Mediterranean Lamb Burger

Mediterranean Lamb Burger
Grilled Cheese Social
Prep: 10 mins
Cook: 15 mins
Total: 25 mins
Serving: 1 serving

These crispy lamb burgers covered with rich tzatziki, refreshing mint, sweet roasted tomatoes, and spicy red onions on a toasted ciabatta bun will make your next BBQ so much better. Want more options? If you're a cheese lover, try adding salty feta cheese or crumbled ricotta salata. Don't want to eat all that bread? Try stuffing miniature whole wheat pitas for a healthy twist. 

Ingredients

  • 1/4 pound ground lamb
  • 1/2 teaspoon Greek seasoning
  • 2 tablespoons tomatoes (roasted)
  • 1 thin slice onion (red)
  • 1/2 tablespoons mint leaves
  • 2 tablespoons tzatziki

Steps to Make It

  1. Gather the ingredients.

  2. Begin by forming your lamb patties.

  3. You can either cook it on a cast-iron skillet or you can cook it on the grill. Either way, get the heat source blazing hot.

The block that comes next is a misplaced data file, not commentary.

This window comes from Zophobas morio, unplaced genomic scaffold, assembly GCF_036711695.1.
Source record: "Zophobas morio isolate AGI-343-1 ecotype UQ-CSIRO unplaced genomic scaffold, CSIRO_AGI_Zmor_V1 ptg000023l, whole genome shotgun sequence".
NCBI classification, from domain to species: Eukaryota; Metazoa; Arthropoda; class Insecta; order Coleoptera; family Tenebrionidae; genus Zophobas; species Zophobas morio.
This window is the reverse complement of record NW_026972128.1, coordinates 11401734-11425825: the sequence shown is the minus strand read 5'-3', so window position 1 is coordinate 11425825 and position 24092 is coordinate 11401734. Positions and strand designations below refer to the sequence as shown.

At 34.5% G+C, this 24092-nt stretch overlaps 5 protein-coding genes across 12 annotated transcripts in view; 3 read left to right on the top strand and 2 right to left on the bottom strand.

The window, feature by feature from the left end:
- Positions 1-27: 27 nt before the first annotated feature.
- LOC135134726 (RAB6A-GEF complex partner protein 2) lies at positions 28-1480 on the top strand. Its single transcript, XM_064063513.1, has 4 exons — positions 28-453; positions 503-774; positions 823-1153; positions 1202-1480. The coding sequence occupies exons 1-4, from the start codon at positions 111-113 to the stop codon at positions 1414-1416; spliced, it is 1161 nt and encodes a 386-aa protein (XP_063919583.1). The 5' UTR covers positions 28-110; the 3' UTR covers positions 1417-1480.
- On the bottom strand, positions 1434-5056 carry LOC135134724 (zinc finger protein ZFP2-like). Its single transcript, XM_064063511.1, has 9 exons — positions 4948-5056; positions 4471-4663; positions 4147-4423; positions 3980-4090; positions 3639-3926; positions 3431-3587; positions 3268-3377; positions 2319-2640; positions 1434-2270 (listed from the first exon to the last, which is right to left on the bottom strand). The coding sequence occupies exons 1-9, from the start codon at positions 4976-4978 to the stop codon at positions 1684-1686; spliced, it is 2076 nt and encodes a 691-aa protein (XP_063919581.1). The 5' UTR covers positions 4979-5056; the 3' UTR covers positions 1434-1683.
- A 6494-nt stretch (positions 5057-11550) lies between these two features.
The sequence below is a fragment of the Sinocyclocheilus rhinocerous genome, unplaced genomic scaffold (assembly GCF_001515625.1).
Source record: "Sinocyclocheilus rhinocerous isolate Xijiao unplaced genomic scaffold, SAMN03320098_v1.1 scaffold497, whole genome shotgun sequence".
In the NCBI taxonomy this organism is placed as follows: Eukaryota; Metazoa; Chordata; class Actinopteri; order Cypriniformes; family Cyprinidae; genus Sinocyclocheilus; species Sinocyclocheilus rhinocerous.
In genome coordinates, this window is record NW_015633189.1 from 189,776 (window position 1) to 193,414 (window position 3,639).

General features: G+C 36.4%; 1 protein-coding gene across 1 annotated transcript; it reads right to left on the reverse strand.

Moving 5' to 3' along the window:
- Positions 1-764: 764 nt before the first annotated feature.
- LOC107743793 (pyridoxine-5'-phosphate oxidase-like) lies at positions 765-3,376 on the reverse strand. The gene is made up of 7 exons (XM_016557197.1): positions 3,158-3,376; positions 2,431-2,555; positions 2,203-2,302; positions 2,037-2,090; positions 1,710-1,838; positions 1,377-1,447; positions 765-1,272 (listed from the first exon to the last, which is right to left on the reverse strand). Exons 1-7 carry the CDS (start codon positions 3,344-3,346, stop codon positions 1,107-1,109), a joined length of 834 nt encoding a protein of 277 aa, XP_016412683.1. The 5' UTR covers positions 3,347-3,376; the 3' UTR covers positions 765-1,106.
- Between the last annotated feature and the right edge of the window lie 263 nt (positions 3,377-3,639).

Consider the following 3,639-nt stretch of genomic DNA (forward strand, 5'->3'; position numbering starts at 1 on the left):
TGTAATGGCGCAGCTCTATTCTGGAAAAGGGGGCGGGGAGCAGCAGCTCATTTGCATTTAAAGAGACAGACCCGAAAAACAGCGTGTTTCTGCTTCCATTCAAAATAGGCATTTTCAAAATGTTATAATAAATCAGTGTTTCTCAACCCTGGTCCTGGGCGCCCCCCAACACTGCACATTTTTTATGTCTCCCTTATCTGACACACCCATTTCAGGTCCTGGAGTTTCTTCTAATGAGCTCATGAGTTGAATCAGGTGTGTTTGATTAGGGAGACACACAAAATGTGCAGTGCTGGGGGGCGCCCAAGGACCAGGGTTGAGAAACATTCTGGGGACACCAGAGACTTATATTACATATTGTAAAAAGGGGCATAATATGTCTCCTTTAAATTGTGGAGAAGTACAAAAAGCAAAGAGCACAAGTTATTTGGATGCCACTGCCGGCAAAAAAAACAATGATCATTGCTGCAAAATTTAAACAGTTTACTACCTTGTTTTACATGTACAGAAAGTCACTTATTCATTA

4. Add your burger sphere, let it cook for a few minutes until the bottom becomes crispy and cooked about halfway up the meat.

  5. At this point, flip the burger gently, and then brown the other side for a minute or two.

  6. Next, you'll want to take a spatula and smush the burger. The grilled bits will help the burger stay together and will taste amazing. Continue cooking until the meat is cooked through and set aside to let it rest. 

  7. Then, toast your bun. Do this either directly on the grill, in a toaster, or using a broiler.

  8. Once the bun is crispy and warm, smear half the tzatziki onto both halves. On the bottom half, add the lamb burger, then the roasted tomatoes, then the red onion, and the mint. Serve immediately. 

Glass Bakeware Warning

Do not use glass bakeware when broiling or when a recipe calls to add liquid to a hot pan, as glass may explode. Even if it states oven-safe or heat resistant, tempered glass products can, and do, break occasionally.

Tip

  • We always recommend making burgers using the smash method—which involves forming your burger into a sphere, touching it as little as possible to avoid overworking, and then seasoning the exterior of the meat.

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